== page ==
As a working Formula 1 journalist, there are two ways to view a Grand Prix circuit: the ease of working at the track, and its attraction as an atmospheric venue. The two perspectives are not necessarily the same. In fact, they can be dramatically different. Monaco is a very good example.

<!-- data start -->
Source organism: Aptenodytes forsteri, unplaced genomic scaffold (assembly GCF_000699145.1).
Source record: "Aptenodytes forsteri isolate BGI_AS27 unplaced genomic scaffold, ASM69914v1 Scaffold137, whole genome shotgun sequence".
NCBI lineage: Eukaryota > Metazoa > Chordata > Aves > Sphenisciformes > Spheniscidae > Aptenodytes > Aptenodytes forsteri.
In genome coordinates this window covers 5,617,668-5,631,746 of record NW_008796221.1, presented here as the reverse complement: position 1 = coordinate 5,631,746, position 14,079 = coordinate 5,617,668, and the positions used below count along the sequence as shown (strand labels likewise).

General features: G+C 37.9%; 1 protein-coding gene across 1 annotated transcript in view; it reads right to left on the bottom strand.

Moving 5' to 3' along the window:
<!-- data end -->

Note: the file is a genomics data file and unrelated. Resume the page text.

On the afternoon of 13 January 1842, a dusty, blood-stained figure was spotted riding pell-mell towards the British fort at Jalalabad in Afghanistan. This apparition was Assistant Surgeon William Brydon, the sole survivor of one of Britain’s greatest military disasters, the retreat from Kabul during the First Anglo-Afghan War.